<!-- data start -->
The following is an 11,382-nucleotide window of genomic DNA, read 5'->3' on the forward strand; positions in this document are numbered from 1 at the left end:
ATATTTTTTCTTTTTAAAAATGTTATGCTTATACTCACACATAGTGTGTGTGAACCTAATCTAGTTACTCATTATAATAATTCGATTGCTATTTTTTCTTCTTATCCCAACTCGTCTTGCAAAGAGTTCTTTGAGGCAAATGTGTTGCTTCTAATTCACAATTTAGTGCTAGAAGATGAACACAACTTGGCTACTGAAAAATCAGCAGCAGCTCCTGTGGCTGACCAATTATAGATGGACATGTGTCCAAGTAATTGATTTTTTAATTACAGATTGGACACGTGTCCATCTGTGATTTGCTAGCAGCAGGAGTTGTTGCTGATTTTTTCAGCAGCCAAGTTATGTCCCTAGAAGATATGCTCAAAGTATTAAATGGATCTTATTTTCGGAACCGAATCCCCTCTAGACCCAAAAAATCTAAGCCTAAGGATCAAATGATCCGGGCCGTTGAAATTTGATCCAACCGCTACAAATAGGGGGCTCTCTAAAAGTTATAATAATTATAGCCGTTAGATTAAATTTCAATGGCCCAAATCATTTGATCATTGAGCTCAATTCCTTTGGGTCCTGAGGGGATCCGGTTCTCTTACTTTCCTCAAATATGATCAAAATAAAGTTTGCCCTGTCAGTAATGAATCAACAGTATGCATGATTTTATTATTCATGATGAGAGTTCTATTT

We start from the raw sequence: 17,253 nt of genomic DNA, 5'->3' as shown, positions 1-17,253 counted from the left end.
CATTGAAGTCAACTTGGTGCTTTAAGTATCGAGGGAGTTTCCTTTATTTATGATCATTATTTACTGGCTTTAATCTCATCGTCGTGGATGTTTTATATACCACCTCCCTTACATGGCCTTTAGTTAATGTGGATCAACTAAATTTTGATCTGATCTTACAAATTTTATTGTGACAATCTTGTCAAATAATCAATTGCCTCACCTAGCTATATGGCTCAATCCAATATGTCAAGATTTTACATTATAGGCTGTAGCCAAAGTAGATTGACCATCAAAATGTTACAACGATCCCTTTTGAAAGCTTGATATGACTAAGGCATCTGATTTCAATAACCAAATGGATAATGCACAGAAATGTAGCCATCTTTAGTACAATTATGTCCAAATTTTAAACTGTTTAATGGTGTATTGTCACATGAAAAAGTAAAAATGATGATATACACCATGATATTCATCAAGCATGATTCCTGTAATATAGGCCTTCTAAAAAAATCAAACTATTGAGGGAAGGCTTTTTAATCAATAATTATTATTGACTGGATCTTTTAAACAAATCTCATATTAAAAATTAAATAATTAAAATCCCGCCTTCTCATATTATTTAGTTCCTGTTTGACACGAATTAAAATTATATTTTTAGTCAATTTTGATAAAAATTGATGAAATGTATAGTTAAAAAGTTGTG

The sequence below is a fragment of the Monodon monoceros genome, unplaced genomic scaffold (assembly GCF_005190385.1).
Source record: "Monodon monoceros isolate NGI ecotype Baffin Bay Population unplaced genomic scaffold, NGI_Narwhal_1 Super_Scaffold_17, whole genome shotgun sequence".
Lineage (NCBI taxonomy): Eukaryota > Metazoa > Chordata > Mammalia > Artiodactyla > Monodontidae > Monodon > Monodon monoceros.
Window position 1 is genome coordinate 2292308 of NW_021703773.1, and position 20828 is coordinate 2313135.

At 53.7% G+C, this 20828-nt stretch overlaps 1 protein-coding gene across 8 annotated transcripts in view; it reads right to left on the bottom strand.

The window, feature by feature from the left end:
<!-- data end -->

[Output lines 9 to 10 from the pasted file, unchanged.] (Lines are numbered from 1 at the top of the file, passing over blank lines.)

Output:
At 53.7% G+C, this 20828-nt stretch overlaps 1 protein-coding gene across 8 annotated transcripts in view; it reads right to left on the bottom strand.

The window, feature by feature from the left end: